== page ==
ASHLAND It’s 2:55 and the buses are waiting, so Katie Holbrook steps out into the muggy August afternoon to keep her eyes on kids boarding for the ride home from Poage Elementary School.
Holbrook stands at the bus door and slaps high fives with every kid who gets on, then hurries back into the building, where more children are waiting for their afternoon release.
She’s principal at Poage and it’s the second day of classes, which means she has a ton of administrative work to slog through, but at this moment, making sure kids are safe and happy at the end of the day is top priority.
Because ultimately, Holbrook will tell you this: “We do what’s in the best interest of the kids, no matter what.”
Holbrook, 30, is Poage’s new principal, taking over following the retirement of Jamie Lester. It’s her first principalship, and in fact the first school administration job for which she had ever applied.
She is not new to the Ashland district, however, having taught at Hager Elementary for eight years in math intervention and fifth grade. The last two years of that time she served on a state committee writing new social studies standards and presented the committee’s findings at a major conference.
It was that experience in part that triggered her decision to move from the classroom into administration. “I was ready for the next step in my career and when this came open I knew Poage was a school I’d want to go to. I wouldn’t have left Hager for just any school,” she said.
Working on the standards at the state level brought out her administrative instincts and enhanced leadership traits she had employed at Hager, where she was on the school council took on a teacher leader role. She worked at Hager under principals Linda Calhoun and Phillip Caudill, both of whom she calls “examples of what good leaders do.”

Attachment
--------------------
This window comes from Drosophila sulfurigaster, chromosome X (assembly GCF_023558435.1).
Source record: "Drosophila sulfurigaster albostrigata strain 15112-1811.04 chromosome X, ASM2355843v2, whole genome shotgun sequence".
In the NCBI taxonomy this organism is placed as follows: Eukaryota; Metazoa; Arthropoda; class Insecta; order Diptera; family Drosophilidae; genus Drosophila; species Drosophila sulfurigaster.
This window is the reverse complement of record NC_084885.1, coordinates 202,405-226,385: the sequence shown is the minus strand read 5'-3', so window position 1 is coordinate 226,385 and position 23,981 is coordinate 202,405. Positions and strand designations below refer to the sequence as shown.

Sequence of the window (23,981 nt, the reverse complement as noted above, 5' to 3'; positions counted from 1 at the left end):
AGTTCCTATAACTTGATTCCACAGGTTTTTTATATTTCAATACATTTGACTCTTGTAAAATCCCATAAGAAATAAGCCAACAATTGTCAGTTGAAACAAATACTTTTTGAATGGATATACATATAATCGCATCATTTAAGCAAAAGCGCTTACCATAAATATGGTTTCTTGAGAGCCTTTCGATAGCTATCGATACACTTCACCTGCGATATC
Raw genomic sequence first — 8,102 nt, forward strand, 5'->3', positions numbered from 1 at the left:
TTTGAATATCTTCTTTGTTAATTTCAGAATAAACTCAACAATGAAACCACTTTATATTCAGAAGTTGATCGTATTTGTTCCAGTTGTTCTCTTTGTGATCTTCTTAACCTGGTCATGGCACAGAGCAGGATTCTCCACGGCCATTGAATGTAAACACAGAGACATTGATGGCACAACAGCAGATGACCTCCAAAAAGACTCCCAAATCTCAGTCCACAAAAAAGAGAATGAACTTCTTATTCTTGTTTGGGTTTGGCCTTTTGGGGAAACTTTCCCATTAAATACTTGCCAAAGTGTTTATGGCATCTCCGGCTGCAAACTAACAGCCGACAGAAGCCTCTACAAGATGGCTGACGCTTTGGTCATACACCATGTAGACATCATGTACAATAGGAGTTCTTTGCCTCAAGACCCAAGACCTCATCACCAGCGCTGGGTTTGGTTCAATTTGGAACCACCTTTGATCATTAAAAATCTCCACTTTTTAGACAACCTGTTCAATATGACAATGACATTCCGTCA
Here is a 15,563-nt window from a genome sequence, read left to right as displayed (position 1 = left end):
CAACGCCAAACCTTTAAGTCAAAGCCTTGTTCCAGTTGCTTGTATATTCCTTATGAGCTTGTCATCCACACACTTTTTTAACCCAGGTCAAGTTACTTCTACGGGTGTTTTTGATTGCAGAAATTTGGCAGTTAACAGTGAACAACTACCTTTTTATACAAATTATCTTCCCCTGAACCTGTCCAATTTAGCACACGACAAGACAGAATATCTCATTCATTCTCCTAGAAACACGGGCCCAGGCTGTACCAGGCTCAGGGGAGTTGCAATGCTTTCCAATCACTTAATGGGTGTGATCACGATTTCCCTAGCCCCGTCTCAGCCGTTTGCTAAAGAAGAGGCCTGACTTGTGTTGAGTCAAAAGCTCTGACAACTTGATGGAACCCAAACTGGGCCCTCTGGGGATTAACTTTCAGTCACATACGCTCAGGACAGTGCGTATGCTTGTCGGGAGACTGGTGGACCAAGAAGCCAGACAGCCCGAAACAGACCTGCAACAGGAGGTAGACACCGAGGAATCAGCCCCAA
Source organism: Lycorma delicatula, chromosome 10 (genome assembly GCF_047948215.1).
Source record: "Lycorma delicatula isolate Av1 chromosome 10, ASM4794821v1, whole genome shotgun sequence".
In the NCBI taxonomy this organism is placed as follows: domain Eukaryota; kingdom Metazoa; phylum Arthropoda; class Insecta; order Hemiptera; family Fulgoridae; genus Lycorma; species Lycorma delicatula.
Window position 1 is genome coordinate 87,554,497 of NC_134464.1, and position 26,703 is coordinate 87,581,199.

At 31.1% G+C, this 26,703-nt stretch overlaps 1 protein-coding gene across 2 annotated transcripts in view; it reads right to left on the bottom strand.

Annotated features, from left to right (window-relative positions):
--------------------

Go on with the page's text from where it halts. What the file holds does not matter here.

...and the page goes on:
Already acquainted with most of the Poage staff, Holbrook says she won’t make any changes without their input. “The staff knows the school better than I do” she said.
She also plans to build community relationships with parents and says their role is vital to making a school work.
Holbrook says her leadership style is collaborative and she is planning to incorporate student centered learning and differential learning practices — meaning teaching all children at their own level, whether gifted and talented or struggling.
“It’s a lot of work but it pays off in the end,” she said.
She plans to build on programs for struggling math students and incorporating the district’s science, technology, engineering and mathematics initiative into Poage curriculum.
And yes, in answer to a question she was asked in her job interview, the traditional and much-loved noonball games will continue.
Ashland born and raised, Holbrook went to city schools through the elementary level and then transferred to Rose Hill Christian School, from which she graduated.
She earned her bachelor’s and master’s degrees and her Rank 1 educational rating at Morehead State University.
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